World in Brief
Daughter of WWII soldier receives Purple Heart, Silver Star stashed away for years
LOS ANGELES (AP) -- A Southern California woman who never knew her father has received his Purple Heart, Silver Star and other military medals he earned before he died in World War II.
Hyla Merin tearfully accepted eight medals earned by her father 2nd Lt. Hyman Markel on Sunday at her home in Thousand Oaks on Sunday.
Markel died while fighting German troops in Italy in 1945, before his daughter was born, and received the Purple Heart and Silver Star posthumously.
In October, the manager of a West Hollywood apartment building where Merin’s mother had lived in the 1960s found a box containing the Purple Heart.
The manager contacted a nonprofit organization that returns medals to vets or their families. The group found Merin and discovered several other medals she should have received.
GOP opponent of Hagel’s nomination says Senate vote should go ahead
WASHINGTON (AP) -- President Barack Obama’s pick to be defense secretary is unsuited to head the Pentagon, but Republican senators should stop stalling the nomination and allow a vote on Chuck Hagel, a leading opponent said Sunday.
"No, I don’t believe he’s qualified," said Sen. John McCain, R-Ariz. "But I don’t believe that we should hold up his nomination any further, because I think it’s (been) a reasonable amount to time to have questions answered."
Republicans have angered Obama by delaying the formation of his second-term national security team, which includes Hagel, a former Republican senator from Nebraska, and John Brennan, the president’s top counterterrorism adviser who’s awaiting confirmation as CIA director.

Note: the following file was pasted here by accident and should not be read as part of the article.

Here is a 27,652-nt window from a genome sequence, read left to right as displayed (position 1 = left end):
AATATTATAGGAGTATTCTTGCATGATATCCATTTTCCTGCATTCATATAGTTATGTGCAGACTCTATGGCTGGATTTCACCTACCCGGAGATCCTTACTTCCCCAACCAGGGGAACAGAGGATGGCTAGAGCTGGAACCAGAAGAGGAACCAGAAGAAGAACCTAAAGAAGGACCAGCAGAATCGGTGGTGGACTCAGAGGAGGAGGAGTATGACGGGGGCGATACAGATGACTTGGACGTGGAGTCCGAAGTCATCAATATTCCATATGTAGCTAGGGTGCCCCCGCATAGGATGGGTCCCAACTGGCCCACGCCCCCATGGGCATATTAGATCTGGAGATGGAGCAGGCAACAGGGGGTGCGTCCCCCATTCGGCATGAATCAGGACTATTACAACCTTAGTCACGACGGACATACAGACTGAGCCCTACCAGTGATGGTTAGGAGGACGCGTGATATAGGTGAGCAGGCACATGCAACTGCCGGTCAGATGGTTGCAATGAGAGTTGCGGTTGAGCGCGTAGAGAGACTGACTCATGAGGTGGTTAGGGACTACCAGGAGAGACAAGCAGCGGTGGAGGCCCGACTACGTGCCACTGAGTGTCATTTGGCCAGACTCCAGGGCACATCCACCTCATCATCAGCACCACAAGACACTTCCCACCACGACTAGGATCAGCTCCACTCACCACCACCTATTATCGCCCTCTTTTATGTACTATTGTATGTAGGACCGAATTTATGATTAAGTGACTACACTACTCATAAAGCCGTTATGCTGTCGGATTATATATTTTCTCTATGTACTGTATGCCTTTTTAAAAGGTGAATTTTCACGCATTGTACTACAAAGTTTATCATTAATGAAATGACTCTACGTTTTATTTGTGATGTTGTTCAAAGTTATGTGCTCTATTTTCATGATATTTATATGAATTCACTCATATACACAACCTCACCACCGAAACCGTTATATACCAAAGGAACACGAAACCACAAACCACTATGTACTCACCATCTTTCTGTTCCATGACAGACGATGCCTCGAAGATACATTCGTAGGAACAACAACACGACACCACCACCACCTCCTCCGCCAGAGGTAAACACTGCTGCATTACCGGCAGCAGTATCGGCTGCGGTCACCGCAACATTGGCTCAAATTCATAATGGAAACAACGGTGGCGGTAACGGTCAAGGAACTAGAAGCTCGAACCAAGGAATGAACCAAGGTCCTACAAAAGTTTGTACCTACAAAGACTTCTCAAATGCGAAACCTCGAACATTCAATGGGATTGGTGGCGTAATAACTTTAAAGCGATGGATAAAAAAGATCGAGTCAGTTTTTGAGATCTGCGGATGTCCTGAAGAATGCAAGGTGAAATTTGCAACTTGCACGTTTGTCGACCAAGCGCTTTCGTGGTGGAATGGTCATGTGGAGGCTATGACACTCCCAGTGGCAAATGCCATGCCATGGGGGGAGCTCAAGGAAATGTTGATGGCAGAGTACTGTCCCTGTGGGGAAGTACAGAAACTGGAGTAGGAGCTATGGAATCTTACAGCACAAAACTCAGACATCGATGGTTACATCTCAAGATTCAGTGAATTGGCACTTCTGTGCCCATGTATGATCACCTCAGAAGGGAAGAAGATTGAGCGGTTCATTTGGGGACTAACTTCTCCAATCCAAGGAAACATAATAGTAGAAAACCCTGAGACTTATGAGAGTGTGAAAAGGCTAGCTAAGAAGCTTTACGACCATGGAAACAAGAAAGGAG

Critics contend that Hagel, who snubbed McCain by staying neutral in 2008 presidential race when McCain ran against Obama, isn’t supportive enough of Israel and is unreasonably sympathetic to Iran. The nomination also became entangled in Republican lawmakers’ questioning of how the White House handled the Sept. 11 attack against a U.S. diplomatic mission in Benghazi, Libya.
GOP senators also have challenged his past statements and votes on nuclear weapons, and his criticism of the President George W. Bush’s administration lingers.
Maker’s Mark reverses decision to cut amount of alcohol in whiskey, restores historic level
LOUISVILLE, Ky. (AP) -- After backlash from customers, the producer of Maker’s Mark bourbon is reversing a decision to cut the amount of alcohol in bottles of its famous whiskey.
Rob Samuels, Maker’s Mark’s chief operating officer, said Sunday that it is restoring the alcohol volume of its product to its historic level of 45 percent, or 90 proof. Last week, it said it was lowering the amount to 42 percent, or 84 proof, because of a supply shortage.
"We’ve been tremendously humbled over the last week or so," Samuels, grandson of the brand’s founder, said of customers’ reactions.
The brand known for its square bottles sealed in red wax has struggled to keep up with demand. Distribution has been squeezed, and the brand had to curtail shipments to some overseas markets.
In a tweet Sunday, the company said to its followers: "You spoke. We listened."
Iran’s supreme leader steps deeper into the political fray and uncharted territory
DUBAI, United Arab Emirates (AP) -- Iran’s supreme leader is supposed to be many things in the eyes of his followers: Spiritual mentor, protector of the Islamic Revolution, a moral compass above the regular fray.
Political referee is not among them.
Yet that is the unfamiliar role Ayatollah Ali Khamenei has adopted as the political mudslinging gets heavier ahead of elections in June to pick a successor for President Mahmoud Ahmadinejad.
"Bad, wrong, inappropriate," scolded Khamenei on Saturday in his most stinging rebuke of Ahmadinejad for his mounting attacks on rivals -- including an ambush earlier this month in parliament when he played a barely audible videotape that purported to show corruption inside the family of the chamber’s speaker.
Khamenei then went on to chide the parliament speaker, Ali Larijani, for publicly humiliating Ahmadinejad in response to the tape.